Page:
June 18, 2024 

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DISCOUNT: In financial terms, a bond or similar financial asset that sells below its face value. Discounting is done to equalized the interest rate attached to a bond with comparable interest rates in the economy. For example, a $100,000 bond that pays a fixed 10 percent interest on the face value (that is, $10,000 annually) would be discounted to $83,333 if comparable interest rates were above 12 percent. As such, the $10,000 annual interest payment works out to be 12 percent of a $83,333 price.

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Anything that is generally accepted in exchange as payment for goods and services. The emphasis is on "any" because any item or asset can serve as money so long as it is generally accepted in payment throughout an economy. While the key function of money is to act as a medium of exchange, money also functions as a store of value, standard unit of account, and standard of deferred payment
As a medium of exchange, money acts to lubricate the economy by facilitating production, consumption, and allocation activities. If the economy has too much money, the inflation occurs, and if it has too little money, then recession and unemployment result.

In modern economies, like that in the United States, money comes in the form of paper currency, metal coins, and balances in checking accounts. However, throughout history a wide range or items have been used as money, including rocks, livestock, gemstones, animal skins, and even chocolate bars. Items that best serve as money have the characteristics of durability, divisibility, transportability, and noncounterfeitability.


As a medium of exchange money is valued NOT for what it IS, but for what it CAN DO, that is make payment and to purchase goods. The key to this aspect of money rests with the difference between value in use and value in exchange.
  • Value in use results when a good or service provides satisfaction of wants and needs. This is sometimes termed intrinsic value. Hot fudge sundaes, polio vaccines, and televised sporting events provide value is use. A person who consumes these goods and services is better off or more satisfied.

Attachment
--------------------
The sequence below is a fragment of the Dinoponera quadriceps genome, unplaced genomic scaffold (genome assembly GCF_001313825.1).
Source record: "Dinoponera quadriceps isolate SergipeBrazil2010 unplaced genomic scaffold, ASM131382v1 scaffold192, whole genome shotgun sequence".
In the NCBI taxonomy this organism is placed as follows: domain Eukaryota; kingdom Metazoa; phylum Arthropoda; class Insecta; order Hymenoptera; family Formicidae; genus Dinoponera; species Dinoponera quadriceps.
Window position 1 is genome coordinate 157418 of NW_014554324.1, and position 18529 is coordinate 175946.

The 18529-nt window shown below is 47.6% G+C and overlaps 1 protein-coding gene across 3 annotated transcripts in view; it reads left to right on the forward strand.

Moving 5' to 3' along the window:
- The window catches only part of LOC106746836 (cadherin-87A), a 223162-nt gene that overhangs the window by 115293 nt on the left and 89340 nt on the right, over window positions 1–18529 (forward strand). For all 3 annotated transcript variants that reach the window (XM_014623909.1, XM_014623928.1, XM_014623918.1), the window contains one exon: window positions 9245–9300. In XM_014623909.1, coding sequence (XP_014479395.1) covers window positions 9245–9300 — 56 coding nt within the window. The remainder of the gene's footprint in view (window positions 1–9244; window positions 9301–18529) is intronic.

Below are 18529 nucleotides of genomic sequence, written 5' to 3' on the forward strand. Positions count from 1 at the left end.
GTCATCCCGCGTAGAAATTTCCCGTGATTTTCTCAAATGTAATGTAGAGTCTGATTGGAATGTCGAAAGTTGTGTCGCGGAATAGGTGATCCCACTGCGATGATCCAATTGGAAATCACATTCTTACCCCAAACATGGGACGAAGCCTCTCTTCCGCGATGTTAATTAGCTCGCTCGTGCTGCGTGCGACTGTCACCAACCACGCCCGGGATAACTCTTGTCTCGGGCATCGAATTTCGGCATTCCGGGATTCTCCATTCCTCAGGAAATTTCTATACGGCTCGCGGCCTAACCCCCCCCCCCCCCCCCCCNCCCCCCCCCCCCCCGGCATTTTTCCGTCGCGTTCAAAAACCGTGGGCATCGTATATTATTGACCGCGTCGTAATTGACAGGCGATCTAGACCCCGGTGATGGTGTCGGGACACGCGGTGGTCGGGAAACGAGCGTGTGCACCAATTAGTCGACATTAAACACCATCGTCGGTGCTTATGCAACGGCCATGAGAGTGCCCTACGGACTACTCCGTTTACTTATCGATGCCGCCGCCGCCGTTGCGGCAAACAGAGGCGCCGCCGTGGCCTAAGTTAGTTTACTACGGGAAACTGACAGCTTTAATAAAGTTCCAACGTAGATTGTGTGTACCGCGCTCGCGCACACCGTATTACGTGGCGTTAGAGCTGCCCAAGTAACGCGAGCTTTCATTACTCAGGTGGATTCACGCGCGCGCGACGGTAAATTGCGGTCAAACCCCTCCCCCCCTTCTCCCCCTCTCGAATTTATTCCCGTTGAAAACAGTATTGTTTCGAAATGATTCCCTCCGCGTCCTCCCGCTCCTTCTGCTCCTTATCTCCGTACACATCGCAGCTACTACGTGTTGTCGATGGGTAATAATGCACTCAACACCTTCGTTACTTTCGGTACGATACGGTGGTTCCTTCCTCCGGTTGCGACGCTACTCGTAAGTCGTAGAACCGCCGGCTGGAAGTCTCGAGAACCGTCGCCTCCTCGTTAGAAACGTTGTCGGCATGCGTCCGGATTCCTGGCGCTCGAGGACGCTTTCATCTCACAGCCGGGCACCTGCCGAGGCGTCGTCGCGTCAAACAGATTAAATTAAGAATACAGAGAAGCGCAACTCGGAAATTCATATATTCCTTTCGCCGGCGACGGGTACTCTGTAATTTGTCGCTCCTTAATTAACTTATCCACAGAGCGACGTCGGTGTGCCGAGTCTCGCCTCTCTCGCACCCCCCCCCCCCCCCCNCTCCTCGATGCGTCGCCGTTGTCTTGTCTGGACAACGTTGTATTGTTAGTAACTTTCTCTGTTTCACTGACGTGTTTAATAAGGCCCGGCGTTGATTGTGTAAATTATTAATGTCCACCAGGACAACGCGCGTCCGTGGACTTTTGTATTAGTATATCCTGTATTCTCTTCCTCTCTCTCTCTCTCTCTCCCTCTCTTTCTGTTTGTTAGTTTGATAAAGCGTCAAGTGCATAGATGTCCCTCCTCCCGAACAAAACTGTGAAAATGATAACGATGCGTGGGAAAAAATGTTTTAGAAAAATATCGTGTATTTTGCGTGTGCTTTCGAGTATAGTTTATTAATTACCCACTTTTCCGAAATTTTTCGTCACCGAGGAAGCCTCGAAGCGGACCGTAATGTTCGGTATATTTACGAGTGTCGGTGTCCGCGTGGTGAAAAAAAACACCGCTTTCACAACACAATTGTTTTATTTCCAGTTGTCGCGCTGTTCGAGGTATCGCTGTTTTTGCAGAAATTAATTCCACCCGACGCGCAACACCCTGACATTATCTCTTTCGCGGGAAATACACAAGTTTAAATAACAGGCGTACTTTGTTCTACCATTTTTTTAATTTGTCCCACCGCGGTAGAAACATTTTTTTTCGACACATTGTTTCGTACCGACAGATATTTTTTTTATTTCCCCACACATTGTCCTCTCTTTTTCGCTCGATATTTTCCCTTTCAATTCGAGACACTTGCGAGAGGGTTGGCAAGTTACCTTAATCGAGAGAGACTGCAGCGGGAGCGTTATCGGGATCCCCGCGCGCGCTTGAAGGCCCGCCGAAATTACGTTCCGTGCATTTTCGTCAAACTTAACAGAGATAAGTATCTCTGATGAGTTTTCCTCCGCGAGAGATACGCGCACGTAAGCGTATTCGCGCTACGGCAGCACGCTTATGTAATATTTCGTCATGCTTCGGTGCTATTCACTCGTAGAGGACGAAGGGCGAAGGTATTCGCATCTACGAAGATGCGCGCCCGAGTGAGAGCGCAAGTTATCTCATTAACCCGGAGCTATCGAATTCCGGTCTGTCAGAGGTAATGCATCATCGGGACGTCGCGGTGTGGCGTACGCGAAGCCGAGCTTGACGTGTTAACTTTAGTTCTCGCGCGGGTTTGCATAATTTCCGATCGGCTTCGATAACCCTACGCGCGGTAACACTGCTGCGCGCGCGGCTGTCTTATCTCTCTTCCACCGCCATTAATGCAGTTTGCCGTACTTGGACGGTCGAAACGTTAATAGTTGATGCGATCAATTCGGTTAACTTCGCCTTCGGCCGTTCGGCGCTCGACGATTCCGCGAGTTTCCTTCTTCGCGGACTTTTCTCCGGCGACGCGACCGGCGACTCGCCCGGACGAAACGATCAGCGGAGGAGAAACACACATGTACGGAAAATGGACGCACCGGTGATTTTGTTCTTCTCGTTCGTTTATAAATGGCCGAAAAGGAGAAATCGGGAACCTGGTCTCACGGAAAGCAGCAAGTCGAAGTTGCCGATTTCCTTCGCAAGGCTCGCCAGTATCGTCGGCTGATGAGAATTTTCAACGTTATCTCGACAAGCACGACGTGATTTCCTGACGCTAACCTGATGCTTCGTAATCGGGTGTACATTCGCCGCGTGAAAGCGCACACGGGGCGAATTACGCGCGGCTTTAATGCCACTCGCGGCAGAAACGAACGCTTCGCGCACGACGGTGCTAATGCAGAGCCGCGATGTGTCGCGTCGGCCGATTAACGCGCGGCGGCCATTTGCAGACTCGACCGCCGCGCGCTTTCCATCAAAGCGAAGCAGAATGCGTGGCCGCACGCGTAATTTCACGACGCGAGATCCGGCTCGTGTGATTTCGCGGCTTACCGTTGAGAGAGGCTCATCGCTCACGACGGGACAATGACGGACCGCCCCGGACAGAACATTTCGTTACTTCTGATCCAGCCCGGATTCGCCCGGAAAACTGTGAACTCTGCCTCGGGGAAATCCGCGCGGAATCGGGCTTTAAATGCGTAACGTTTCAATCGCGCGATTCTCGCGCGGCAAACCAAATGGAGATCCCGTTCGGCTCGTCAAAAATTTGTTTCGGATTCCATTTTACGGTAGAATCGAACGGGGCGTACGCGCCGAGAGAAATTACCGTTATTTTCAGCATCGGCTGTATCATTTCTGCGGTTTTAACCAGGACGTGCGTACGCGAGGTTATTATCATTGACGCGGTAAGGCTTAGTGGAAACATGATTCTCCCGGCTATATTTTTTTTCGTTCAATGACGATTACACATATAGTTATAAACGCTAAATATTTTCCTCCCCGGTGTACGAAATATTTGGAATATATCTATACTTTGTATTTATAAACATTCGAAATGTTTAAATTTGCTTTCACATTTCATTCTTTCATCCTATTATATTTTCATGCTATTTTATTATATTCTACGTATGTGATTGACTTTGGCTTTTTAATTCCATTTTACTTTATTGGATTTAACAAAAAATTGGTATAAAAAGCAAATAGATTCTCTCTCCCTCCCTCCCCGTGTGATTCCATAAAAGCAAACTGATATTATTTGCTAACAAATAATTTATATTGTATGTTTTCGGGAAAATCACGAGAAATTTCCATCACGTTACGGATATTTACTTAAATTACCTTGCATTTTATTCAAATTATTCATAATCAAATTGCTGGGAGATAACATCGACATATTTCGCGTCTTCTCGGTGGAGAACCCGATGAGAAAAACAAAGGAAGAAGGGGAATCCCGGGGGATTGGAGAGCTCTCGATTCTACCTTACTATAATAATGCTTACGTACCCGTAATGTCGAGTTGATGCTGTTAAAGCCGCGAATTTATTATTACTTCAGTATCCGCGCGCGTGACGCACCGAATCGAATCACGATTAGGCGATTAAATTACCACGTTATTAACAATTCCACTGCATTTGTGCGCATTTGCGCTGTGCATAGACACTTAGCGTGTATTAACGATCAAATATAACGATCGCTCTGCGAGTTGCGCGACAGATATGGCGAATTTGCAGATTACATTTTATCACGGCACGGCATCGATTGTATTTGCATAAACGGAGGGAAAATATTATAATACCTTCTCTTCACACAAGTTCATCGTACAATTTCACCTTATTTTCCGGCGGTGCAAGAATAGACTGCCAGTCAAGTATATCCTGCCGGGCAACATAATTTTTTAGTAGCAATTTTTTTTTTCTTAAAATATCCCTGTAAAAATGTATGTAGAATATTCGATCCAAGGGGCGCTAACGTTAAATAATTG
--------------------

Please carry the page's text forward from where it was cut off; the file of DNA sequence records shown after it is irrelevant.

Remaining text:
• Value in exchange results when an item can be traded for a good or service with value in use, but that item need not have intrinsic value in use. Money has value in exchange. An item need not have value in use to effectively function as money and as a medium of exchange, so long as it has value in exchange.
A common misconception is that the only TRUE money are items like gold or silver that have value in use. This misconception exists because money originally had both value in use and value in exchange, what is commonly termed commodity money. However, the modern view is that the best types of money are actually those with little or no value in use, so long as they have value in exchange.


Money can come in many shapes and sizes, from large stone wheels used on the Island of Yap to cigarettes used in World War II prisoner of war camps to animal skins used in colonial America to standard paper currency used in virtually every modern economy. But whatever the item used as money, it performs four basic functions: (1) medium of exchange, (2) standard unit of account, (3) store of value, and (4) standard of deferred payment.

A word or two about each seems in order:

  • Medium of Exchange: This function means that money is accepted throughout the economy as payment for goods and services. Buyers acquire goods by giving up money. Sellers receive money when parting with their goods. This is, without question, the most important function of money. This is the function that makes money MONEY.

  • Unit of Account: This function means that money is used to designate the prices of goods and services. Any item that is generally accepted as payment for goods and services is also the obvious choice for denominating the prices of those goods and services.

  • Store of Value: This function means that money can be used to purchase the same quantity of goods and services, that provide the same consumption value, in the future as it can purchase today. Inflation is the primary nemesis for the ability of money to store value.

  • Standard of Deferred Payment: This function means that money is used to designate future payments, such as those for loan repayments. The standard of deferred payment is a natural result of the standard unit of account and store of value functions of money.